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Publications | July 19, 2016
4 minute read

New IP Strategies for Automotive Suppliers: Leveraging the America Invents Act

Since the American Invents Act (AIA) was signed into law in 2011, many successful IP strategies have been developed in view of new administrative review procedures and their benefits. However, conventional strategies ignore greater opportunities in the automotive industry and its supply chain.

AIA Trial Benefits

Inter partes review (IPR) has been utilized ubiquitously by alleged infringers as an adjunct to patent litigation. Generally, if an alleged infringer is sued in district court, the alleged infringer will request IPR of the patent owner’s asserted patent (assuming there is a basis in prior-art printed publications for invalidity). There are myriad benefits for alleged infringers to be in an AIA trial as opposed to district court, even relative to the same defenses and positions of invalidity.

Specifically, district courts generally construe patent claims to maintain validity. In addition, patent claims enjoy a presumption of validity in district court, and invalidity must be established by clear and convincing evidence. None of this is the case in AIA trials. Instead, the Patent Trial and Appeal Board (PTAB), which handles IPR at the U.S. Patent & Trademark Office, gives patent claims their broadest reasonable claim construction. When claims are construed broadly, there is increased likelihood of invalidating prior art (due to expanded claim scope).

Further, there is no presumption of validity of patent claims in AIA trials, and invalidity need only be established by a preponderance of the evidence. Not only are there procedural advantages to AIA trials, but AIA trials also have an expedited timeline as compared to litigation (typically 18 months to final disposition).

However, AIA trials have significance for automotive parts suppliers beyond infringement trials, even if not accused of any alleged infringement.

Cooperating With Other Businesses to Block “Troubling” Patents

Suppliers and OEMs have at times cooperated in invalidating troubling automotive patents for collective benefit. For example, in 2011, Beacon Navigation GmbH (Beacon) asserted infringement of one of its patents relating to vehicle navigation systems by a number of OEMs and suppliers. Denso Corporation and Clarion Co. Ltd., automotive suppliers not sued by Beacon, requested IPR (IPR2013-00026) of the asserted patent. The asserted patent was found anticipated and unpatentable by the PTAB, thus providing a collective, desirable result for much of the industry as whole.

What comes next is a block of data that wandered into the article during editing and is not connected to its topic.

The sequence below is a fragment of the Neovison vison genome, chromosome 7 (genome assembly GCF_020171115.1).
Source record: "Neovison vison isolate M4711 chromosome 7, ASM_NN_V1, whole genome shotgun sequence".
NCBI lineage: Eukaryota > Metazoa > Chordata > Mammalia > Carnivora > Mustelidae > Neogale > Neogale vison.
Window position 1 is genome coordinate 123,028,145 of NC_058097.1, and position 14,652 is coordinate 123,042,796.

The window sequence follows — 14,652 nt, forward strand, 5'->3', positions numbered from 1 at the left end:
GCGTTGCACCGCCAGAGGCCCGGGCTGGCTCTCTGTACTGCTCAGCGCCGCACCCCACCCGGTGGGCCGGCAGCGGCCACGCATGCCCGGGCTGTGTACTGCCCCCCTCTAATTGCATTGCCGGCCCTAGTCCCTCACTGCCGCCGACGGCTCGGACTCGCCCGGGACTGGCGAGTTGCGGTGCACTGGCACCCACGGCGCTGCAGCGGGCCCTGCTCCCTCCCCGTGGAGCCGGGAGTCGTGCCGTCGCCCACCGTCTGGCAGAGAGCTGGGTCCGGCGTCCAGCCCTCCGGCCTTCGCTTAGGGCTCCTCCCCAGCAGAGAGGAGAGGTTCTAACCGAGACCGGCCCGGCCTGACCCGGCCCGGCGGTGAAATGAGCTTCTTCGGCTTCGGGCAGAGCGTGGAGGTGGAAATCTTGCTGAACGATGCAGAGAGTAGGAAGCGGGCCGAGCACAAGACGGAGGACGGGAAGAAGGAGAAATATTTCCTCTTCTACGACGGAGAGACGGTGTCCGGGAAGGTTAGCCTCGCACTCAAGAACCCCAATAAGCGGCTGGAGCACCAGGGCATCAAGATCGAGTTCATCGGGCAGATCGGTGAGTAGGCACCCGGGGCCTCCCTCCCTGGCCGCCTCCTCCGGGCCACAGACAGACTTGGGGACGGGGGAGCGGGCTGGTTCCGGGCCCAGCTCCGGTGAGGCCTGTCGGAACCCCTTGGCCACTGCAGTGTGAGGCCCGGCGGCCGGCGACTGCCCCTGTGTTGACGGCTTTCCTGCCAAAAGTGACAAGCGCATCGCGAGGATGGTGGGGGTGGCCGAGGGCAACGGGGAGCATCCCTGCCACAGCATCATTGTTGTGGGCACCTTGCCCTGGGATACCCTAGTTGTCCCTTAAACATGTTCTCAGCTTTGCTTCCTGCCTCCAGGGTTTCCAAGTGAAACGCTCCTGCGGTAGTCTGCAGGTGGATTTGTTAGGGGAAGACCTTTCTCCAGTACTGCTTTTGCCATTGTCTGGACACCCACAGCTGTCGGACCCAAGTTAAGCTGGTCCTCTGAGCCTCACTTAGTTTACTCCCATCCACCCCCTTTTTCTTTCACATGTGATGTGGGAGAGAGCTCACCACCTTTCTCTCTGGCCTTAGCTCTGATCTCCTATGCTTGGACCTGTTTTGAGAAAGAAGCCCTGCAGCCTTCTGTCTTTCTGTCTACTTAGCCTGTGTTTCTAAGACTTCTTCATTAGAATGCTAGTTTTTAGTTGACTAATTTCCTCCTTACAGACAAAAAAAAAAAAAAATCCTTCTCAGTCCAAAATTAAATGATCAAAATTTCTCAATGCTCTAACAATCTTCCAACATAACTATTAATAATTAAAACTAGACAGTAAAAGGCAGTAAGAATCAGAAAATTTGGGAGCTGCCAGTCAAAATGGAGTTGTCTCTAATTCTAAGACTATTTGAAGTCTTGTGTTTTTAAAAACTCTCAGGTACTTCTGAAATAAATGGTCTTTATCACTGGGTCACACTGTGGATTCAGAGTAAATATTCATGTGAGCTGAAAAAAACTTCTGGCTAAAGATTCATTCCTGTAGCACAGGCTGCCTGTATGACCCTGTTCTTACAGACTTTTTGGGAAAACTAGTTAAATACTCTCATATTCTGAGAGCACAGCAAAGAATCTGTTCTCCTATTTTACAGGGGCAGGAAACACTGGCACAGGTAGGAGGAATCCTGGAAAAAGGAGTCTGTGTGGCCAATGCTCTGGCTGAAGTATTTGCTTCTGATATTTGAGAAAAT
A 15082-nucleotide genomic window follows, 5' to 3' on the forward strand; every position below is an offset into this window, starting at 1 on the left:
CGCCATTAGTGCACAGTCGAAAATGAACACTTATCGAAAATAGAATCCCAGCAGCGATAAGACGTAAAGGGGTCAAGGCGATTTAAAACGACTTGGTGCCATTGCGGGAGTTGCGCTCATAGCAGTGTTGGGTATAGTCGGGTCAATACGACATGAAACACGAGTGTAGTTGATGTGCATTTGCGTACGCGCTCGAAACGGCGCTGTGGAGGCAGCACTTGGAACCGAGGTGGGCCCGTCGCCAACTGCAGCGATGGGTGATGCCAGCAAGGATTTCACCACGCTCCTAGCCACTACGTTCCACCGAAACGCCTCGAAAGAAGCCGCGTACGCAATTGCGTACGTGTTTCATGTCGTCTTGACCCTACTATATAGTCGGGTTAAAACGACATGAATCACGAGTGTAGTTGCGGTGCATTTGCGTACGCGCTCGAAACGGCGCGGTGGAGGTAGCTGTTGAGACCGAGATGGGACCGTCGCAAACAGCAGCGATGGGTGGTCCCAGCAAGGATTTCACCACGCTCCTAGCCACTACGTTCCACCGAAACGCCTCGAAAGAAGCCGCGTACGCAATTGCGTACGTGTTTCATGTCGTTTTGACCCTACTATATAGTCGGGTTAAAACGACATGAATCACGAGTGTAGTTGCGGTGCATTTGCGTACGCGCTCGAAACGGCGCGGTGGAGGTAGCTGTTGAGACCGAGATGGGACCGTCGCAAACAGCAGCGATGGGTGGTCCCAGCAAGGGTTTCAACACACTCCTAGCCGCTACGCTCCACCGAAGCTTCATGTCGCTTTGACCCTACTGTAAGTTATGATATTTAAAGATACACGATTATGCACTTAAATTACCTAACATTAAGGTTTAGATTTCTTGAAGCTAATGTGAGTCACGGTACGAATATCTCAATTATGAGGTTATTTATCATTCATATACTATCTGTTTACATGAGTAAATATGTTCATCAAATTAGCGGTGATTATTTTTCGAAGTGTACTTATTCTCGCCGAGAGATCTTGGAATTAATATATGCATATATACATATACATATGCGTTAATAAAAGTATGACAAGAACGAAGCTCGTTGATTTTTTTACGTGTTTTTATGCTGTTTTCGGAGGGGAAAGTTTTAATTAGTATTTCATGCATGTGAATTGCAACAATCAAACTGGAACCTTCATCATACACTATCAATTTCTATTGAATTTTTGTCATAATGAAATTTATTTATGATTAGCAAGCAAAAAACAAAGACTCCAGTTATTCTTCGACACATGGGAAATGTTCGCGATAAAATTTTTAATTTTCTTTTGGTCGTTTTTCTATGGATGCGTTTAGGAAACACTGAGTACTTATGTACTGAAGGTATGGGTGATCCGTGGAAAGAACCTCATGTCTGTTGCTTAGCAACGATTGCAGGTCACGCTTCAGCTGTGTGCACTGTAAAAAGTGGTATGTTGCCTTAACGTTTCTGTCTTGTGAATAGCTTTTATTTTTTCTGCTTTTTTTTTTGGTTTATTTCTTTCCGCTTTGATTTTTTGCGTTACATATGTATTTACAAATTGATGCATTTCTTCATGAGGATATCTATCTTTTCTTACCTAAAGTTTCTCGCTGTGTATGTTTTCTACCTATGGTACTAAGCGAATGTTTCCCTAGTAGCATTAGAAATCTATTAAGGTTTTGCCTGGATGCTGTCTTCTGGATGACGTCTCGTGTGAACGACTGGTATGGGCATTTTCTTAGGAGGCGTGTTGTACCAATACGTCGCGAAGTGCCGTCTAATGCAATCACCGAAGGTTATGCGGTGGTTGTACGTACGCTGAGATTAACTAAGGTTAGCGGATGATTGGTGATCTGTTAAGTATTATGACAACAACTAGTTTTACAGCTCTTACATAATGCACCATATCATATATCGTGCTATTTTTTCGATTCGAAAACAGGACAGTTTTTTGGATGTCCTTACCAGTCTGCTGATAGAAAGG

Beacon is a non-practicing entity (NPE), which means that Beacon does not actually make and sell products in the United States, including the navigation systems of interest to Beacon’s asserted patent. It is likely that Beacon’s status as an NPE influenced the cooperation associated with invalidation of Beacon’s asserted patent, as there is no business or supply relationship associated with an NPE impacted by such a strategy. There are a number of additional examples of cooperation and collective action via an AIA trial to invalidate patents held and asserted by NPEs in the automotive industry.

Reducing Platform Costs and Opening Supplier Options

The strategy used in Beacon’s example may potentially be employed against patent owners who are conventional suppliers and practicing entities, or non-NPEs. Given that there is at times an adversarial relationship between OEMs and their suppliers, OEMs may individually or collectively seek to invalidate suppliers’ patents as a means for reducing platform costs and use of alternative suppliers (who may otherwise be unable to supply certain components based on competitors’ patents).

In fact, AIA trials could also be relied upon in or to disrupt supply chain disputes or negotiations, as prices, licenses, royalties, and other aspects of such disputes or negotiations are often driven by the existence of intellectual property, including patents. A supplier may be able to obtain patented components from a different source for a lesser cost if the patent associated with the patented components were obviated (or perhaps even after a mere threat of invalidation with sufficient basis) via an AIA trial.

It is also expected that the rate of AIA trials in the automotive industry will increase significantly with the patenting and ultimate commercialization of autonomous vehicles, particularly with Silicon Valley’s ostensible role in such development.

As such, AIA trials should not merely be regarded as a defense when facing threats or allegations of infringement. Instead, strategy associated with AIA trials should be at least considered when negotiating supply or purchase agreements with suppliers or OEMs. As always, landscaping the state of the art and understanding your competitors’ IP strategies provides significant benefit, including when contemplating whether an AIA trial should be considered